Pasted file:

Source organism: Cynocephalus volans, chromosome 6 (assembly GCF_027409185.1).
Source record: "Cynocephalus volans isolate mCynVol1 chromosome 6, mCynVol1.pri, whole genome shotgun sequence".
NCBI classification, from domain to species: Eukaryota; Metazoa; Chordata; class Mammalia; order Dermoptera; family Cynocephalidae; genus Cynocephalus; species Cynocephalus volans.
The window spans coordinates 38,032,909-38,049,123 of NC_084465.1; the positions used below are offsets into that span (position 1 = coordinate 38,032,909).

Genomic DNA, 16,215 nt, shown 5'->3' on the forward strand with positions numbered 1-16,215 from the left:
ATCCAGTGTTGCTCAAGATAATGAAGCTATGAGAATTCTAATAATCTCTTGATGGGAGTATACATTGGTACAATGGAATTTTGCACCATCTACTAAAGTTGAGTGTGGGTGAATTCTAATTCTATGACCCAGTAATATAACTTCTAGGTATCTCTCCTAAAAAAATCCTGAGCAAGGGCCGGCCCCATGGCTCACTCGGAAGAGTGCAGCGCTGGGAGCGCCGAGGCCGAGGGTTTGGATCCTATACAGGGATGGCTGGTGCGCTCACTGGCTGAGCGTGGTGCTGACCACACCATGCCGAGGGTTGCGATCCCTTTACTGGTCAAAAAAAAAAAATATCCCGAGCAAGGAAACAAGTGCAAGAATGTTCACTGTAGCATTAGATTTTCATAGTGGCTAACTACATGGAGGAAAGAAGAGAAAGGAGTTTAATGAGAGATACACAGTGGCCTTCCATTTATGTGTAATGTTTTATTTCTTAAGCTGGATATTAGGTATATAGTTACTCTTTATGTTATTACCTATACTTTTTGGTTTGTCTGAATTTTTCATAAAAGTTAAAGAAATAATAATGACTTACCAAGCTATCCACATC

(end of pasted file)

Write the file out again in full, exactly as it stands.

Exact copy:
Source organism: Cynocephalus volans, chromosome 6 (assembly GCF_027409185.1).
Source record: "Cynocephalus volans isolate mCynVol1 chromosome 6, mCynVol1.pri, whole genome shotgun sequence".
NCBI classification, from domain to species: Eukaryota; Metazoa; Chordata; class Mammalia; order Dermoptera; family Cynocephalidae; genus Cynocephalus; species Cynocephalus volans.
The window spans coordinates 38,032,909-38,049,123 of NC_084465.1; the positions used below are offsets into that span (position 1 = coordinate 38,032,909).

Genomic DNA, 16,215 nt, shown 5'->3' on the forward strand with positions numbered 1-16,215 from the left:
ATCCAGTGTTGCTCAAGATAATGAAGCTATGAGAATTCTAATAATCTCTTGATGGGAGTATACATTGGTACAATGGAATTTTGCACCATCTACTAAAGTTGAGTGTGGGTGAATTCTAATTCTATGACCCAGTAATATAACTTCTAGGTATCTCTCCTAAAAAAATCCTGAGCAAGGGCCGGCCCCATGGCTCACTCGGAAGAGTGCAGCGCTGGGAGCGCCGAGGCCGAGGGTTTGGATCCTATACAGGGATGGCTGGTGCGCTCACTGGCTGAGCGTGGTGCTGACCACACCATGCCGAGGGTTGCGATCCCTTTACTGGTCAAAAAAAAAAAATATCCCGAGCAAGGAAACAAGTGCAAGAATGTTCACTGTAGCATTAGATTTTCATAGTGGCTAACTACATGGAGGAAAGAAGAGAAAGGAGTTTAATGAGAGATACACAGTGGCCTTCCATTTATGTGTAATGTTTTATTTCTTAAGCTGGATATTAGGTATATAGTTACTCTTTATGTTATTACCTATACTTTTTGGTTTGTCTGAATTTTTCATAAAAGTTAAAGAAATAATAATGACTTACCAAGCTATCCACATC